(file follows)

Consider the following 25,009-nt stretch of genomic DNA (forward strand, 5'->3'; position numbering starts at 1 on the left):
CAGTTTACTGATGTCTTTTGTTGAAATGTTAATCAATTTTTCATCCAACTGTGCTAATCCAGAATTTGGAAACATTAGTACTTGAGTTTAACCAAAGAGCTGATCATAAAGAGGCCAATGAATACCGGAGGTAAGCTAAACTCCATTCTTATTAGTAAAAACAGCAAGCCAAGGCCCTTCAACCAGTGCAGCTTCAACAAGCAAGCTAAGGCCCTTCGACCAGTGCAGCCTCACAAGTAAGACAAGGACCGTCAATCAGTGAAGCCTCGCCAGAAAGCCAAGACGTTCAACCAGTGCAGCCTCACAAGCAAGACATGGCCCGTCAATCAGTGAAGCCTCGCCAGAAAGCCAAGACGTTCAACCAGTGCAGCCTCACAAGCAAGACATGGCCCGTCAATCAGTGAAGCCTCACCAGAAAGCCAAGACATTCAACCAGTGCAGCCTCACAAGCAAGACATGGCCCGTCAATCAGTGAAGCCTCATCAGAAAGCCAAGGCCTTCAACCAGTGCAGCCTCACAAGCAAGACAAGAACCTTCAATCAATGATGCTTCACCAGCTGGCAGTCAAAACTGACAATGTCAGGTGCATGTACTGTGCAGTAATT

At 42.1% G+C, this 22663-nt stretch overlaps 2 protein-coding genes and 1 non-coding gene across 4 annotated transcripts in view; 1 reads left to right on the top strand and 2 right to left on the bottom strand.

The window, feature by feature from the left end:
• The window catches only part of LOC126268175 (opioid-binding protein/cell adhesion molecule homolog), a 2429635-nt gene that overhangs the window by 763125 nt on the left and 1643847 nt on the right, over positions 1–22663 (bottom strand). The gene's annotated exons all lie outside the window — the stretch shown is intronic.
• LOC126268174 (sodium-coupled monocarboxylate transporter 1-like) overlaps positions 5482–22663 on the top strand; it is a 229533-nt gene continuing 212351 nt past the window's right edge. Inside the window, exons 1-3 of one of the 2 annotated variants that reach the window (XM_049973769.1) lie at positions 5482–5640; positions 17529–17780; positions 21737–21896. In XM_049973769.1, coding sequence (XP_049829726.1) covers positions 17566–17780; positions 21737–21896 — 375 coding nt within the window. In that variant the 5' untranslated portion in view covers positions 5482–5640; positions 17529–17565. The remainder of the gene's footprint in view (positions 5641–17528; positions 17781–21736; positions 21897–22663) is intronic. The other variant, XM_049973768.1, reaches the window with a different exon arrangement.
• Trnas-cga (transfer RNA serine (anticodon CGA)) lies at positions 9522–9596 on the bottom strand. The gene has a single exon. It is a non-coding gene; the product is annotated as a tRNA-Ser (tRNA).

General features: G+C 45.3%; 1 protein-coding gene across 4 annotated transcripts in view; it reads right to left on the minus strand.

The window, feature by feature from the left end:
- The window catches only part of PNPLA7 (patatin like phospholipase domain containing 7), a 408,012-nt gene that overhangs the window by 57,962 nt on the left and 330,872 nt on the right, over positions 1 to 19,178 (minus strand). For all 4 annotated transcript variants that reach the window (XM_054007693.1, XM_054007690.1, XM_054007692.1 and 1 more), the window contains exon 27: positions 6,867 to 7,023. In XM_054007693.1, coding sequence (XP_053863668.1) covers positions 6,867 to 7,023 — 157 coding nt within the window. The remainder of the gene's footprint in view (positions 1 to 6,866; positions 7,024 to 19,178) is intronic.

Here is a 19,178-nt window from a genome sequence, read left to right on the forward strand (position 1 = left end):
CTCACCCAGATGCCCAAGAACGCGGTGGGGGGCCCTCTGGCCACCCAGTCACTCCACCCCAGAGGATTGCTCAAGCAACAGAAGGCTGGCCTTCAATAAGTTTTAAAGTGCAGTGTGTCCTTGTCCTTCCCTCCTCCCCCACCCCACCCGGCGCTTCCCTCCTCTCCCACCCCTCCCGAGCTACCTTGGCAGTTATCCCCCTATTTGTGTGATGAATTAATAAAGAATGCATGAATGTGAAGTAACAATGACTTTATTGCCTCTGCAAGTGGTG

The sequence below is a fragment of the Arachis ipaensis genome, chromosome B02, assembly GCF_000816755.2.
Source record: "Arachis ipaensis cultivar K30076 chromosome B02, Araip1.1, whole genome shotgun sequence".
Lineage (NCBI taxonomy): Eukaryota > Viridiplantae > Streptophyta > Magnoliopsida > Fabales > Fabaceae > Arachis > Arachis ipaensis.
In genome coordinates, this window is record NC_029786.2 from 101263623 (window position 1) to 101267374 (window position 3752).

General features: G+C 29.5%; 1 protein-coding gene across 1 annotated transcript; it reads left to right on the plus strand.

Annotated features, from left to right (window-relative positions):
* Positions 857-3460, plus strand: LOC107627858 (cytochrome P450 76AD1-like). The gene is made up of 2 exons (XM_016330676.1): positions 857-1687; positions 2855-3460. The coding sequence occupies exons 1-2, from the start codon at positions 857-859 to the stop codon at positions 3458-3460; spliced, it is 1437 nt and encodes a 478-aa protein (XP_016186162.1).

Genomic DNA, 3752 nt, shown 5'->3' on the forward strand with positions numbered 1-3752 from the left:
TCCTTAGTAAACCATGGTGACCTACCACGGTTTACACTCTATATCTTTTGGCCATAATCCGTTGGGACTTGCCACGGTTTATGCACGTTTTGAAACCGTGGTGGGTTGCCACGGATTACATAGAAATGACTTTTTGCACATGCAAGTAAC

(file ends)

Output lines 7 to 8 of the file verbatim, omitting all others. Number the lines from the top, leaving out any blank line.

• Trnas-cga (transfer RNA serine (anticodon CGA)) lies at positions 9522–9596 on the bottom strand. The gene has a single exon. It is a non-coding gene; the product is annotated as a tRNA-Ser (tRNA).

General features: G+C 45.3%; 1 protein-coding gene across 4 annotated transcripts in view; it reads right to left on the minus strand.